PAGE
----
When I started sending these Monday e-mails two years ago, I called them “Monday Musings”. Not a very catchy name, but I couldn’t think of anything better. To “muse” is to “be absorbed in one’s thoughts; to engage in meditation; to ponder.” I had no idea at the time that the word “muse” in actually found in the Bible. Just once. It was in Sunday’s scripture, Psalm 77:12. “I will meditate on all Thy work, and muse on Thy mighty deeds.”
Perhaps you know that “muse” has another meaning in Greek mythology. The nine Muses were the nine daughters of Zeus and Mnemosyne. Each of them presided over a different art or science. It was said that “their hearts are set upon songs and their spirit is free from care.” I’ll bet you didn’t know that our word “music” can be traced to these nine Muses. I sure didn’t.
Sometimes it can be confusing to keep straight what you remember from the Bible and what you remember from Greek mythology. I found on a Bible answer website this question: “Where are the Muses in the Bible?” The answer, which you already now know, is that the Muses are not in the Bible and that the word “muse” is found only once in the Bible. Psalm 77:12.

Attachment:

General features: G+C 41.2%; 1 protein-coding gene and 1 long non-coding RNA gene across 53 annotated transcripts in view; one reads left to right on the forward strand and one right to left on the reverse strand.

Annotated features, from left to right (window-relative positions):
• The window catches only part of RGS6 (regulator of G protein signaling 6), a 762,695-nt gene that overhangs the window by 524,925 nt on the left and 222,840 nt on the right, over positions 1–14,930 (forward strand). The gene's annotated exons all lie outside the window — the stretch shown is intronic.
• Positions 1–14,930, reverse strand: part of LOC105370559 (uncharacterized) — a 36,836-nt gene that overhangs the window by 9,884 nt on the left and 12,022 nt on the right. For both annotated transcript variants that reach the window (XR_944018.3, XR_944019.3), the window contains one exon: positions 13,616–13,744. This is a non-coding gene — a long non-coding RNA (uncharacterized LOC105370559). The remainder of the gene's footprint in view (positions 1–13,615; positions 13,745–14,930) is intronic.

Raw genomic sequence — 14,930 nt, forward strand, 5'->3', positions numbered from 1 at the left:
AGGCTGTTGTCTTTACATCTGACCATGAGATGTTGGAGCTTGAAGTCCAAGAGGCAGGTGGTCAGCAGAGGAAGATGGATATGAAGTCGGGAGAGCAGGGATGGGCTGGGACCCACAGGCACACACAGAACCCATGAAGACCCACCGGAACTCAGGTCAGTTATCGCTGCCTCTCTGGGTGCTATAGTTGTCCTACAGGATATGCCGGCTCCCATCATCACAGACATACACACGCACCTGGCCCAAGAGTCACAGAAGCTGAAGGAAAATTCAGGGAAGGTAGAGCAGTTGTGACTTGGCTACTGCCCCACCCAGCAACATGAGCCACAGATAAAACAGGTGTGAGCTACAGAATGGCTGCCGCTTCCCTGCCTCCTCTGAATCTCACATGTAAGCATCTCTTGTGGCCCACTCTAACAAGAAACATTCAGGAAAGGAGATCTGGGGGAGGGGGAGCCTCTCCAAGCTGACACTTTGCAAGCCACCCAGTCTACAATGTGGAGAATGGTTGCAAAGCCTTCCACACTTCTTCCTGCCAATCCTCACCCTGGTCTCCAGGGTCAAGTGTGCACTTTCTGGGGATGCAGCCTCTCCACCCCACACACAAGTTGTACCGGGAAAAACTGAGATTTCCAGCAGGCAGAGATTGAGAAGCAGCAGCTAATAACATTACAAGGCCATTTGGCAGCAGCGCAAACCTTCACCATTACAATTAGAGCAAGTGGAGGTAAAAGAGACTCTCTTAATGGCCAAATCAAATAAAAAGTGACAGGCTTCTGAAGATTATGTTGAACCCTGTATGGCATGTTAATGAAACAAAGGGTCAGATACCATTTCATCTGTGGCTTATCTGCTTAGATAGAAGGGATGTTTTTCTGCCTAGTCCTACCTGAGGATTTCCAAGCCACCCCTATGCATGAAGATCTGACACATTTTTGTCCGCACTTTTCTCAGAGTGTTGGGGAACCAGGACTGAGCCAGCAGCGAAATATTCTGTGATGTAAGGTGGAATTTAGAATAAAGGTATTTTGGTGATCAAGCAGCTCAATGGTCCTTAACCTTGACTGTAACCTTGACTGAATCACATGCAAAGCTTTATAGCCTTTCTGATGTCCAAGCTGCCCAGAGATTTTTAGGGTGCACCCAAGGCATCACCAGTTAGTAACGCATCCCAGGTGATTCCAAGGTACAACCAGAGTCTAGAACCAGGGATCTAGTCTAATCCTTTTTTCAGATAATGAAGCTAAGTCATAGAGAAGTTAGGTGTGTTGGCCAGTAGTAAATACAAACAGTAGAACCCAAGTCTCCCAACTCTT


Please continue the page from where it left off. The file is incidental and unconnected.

To muse is to meditate. It’s similar to prayer, but it’s not quite the same. When you pray, you know, you’re praying. When you muse (or meditate), it’s more passive. You’re just opening your mind to whatever thoughts God might send your way. In my experience, I do my most creative thinking when I’m musing, not when I’m problem solving.
This connection with music is interesting. Music helps me to muse. I’m sure you’re busy on this last full week before September, but I hope you will find some time to listen to some music and to muse. May you like those nine Greek goddesses have your “hearts set upon songs and your spirit free from care”.